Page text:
Archive for AGC SmartBlogs
The Associated Contractors of America released their 2016 Construction Hiring and Business Outlook Report today, and the results were fairly optimistic although the majority of respondents expect about the same dollar volume of projects they compete for this year to be in line with last year. That said, 63% of the more than 1,500 firms from around the country who participated in the survey indicate they’ll increase their workforce by up to 25%, while only 6% see layoffs on the horizon.[…] Continue Reading »
Three construction-focused economists discussed the state of the US construction economy in a panel presentation/webinar presented by CMD iSqFt at Greenbuild on Thursday.
- Kermit Baker, chief economist at the American Institute of Architects
- Alex Carrick, North American chief economist at CMD iSqFt
- Ken Simonson, chief economist at the Associated General Contractors of America
Where the construction economy is now compared with where it was
“The US economy is where it’s at,” Alex Carrick told me in an interview prior to the panel discussion.[…] Continue Reading »
The turning point in the building industry dawned in May 2014, when the “total employment level reached its prerecession level” and companies stopped looking in the rear-view mirror trying to outrun the Great Recession and started to think again of the future. So said Alex Carrick, North American chief economist at CMD during last week’s webinar on the state of the industry.[…] Continue Reading »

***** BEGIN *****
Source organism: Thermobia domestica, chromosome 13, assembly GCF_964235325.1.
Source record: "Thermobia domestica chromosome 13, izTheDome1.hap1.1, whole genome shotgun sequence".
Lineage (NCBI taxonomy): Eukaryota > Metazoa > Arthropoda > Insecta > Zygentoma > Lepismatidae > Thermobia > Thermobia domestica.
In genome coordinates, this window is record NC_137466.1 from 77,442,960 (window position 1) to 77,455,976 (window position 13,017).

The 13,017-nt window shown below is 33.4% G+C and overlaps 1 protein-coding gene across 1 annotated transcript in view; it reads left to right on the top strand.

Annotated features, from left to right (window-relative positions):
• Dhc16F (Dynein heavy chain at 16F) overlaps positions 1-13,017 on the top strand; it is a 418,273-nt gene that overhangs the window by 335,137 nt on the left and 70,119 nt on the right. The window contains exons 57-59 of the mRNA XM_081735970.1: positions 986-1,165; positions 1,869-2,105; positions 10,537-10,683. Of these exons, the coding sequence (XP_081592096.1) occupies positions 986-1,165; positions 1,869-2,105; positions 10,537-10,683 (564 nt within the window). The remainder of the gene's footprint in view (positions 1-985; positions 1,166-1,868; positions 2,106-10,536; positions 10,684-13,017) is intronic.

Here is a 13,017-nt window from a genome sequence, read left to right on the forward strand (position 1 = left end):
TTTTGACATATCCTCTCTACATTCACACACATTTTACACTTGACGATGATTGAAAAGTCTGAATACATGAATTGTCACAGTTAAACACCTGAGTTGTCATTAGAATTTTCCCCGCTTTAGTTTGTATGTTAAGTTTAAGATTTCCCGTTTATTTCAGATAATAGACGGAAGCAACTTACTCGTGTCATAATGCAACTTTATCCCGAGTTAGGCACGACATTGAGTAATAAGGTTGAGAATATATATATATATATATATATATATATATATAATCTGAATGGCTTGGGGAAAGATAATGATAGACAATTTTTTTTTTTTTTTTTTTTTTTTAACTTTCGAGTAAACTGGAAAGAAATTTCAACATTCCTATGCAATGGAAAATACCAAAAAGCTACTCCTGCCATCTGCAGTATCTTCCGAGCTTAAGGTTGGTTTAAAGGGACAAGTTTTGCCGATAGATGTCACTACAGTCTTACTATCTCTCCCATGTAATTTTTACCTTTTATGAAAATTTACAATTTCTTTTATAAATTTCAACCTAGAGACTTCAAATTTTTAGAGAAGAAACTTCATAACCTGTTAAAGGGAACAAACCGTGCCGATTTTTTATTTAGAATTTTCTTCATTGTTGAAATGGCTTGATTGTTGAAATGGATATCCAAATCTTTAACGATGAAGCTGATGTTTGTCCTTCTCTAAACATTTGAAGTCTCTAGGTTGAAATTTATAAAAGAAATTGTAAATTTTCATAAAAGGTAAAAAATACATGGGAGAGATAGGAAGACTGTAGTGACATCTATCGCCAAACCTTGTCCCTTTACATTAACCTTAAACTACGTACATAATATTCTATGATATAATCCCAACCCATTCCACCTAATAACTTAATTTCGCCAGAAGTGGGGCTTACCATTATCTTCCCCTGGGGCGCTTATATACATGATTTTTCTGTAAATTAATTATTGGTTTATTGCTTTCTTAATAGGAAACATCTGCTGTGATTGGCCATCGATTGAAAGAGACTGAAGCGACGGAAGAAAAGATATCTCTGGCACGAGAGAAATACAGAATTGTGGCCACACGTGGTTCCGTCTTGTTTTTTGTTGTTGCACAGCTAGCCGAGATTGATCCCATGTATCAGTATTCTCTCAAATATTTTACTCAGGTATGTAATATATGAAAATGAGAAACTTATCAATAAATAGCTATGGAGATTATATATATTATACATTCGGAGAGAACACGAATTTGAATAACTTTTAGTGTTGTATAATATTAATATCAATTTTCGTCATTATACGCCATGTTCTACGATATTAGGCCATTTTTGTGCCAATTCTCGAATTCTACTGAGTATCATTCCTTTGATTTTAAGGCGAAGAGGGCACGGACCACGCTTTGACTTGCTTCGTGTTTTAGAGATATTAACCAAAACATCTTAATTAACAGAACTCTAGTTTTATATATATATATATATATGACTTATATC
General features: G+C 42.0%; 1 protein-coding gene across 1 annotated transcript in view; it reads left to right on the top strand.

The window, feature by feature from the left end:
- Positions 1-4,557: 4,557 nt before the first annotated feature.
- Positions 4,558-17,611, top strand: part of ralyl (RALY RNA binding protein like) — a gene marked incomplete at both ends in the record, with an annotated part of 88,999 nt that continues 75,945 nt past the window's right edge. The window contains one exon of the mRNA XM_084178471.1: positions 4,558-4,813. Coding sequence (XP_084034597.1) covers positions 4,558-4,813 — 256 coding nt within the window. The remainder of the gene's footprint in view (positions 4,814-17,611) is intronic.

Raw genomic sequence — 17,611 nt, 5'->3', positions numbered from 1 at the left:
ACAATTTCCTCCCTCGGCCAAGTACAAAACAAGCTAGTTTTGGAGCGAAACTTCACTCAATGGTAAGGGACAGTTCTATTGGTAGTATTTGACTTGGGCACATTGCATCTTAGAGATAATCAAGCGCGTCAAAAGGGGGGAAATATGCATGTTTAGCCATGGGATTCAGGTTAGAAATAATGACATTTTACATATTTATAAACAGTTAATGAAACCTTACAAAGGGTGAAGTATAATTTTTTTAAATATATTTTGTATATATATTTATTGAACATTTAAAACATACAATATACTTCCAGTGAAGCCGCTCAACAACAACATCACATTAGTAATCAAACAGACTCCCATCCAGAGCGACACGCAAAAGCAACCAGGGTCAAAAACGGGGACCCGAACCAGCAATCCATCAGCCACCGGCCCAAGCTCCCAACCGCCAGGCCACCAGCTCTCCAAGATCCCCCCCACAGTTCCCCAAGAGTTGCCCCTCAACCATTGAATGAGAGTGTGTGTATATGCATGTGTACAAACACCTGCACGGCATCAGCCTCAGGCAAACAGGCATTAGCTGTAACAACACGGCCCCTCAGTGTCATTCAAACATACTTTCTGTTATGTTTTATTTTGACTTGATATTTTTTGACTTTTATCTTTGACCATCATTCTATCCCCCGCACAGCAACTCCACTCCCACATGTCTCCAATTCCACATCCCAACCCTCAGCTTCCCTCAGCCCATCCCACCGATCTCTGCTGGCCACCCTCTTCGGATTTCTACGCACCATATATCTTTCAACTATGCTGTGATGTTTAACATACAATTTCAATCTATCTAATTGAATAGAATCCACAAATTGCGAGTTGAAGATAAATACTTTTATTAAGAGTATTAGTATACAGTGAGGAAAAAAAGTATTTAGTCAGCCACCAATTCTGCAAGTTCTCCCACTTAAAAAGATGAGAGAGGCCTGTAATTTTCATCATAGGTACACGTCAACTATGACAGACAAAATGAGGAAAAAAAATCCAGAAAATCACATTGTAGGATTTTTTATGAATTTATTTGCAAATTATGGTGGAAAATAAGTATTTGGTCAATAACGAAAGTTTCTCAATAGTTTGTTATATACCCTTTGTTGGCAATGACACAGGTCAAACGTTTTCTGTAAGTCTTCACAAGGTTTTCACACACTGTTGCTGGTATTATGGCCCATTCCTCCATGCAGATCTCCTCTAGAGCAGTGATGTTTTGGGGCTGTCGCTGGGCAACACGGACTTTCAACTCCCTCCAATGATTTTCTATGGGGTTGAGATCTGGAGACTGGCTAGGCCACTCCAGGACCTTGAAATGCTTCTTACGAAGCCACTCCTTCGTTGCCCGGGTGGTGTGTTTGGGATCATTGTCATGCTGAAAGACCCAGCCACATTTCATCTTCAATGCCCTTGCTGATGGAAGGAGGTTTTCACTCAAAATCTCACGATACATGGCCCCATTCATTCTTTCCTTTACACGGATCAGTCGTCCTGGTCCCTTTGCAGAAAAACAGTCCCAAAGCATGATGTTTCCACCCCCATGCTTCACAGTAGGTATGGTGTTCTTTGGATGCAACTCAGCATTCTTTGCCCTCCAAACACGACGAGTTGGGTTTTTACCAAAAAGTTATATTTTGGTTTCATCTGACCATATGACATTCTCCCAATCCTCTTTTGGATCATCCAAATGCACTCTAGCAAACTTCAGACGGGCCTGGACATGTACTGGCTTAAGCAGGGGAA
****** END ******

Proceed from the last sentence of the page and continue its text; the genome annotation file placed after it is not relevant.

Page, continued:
More than 3 in 4 contracting firms are finding it difficult to fill skilled trade positions, and more than 3 in 5 are finding project supers, estimators and engineers hard to find, according to a survey by the Associated General Contractors of America conducted in August and September. The Southeast sees the largest challenge, where 86% of contractors face labor challenges; the Northeast is better off, but far from complacent as 67% of contractors there try to deal with the problem.[…] Continue Reading »
The construction sector was booming in the mid-to late-2000s, and then the Great Recession grabbed hold and the industry changed overnight. Layoffs were rampant; dozens of mega-construction projects stalled; half-built buildings dotted the country. But, after a few years, a slow, but increasingly steady — or at least somewhat optimistic — outlook started to take hold.
Housing starts were increasing rapidly, and passage of the transportation bill, or MAP-21, put roadwork back on the map.[…] Continue Reading »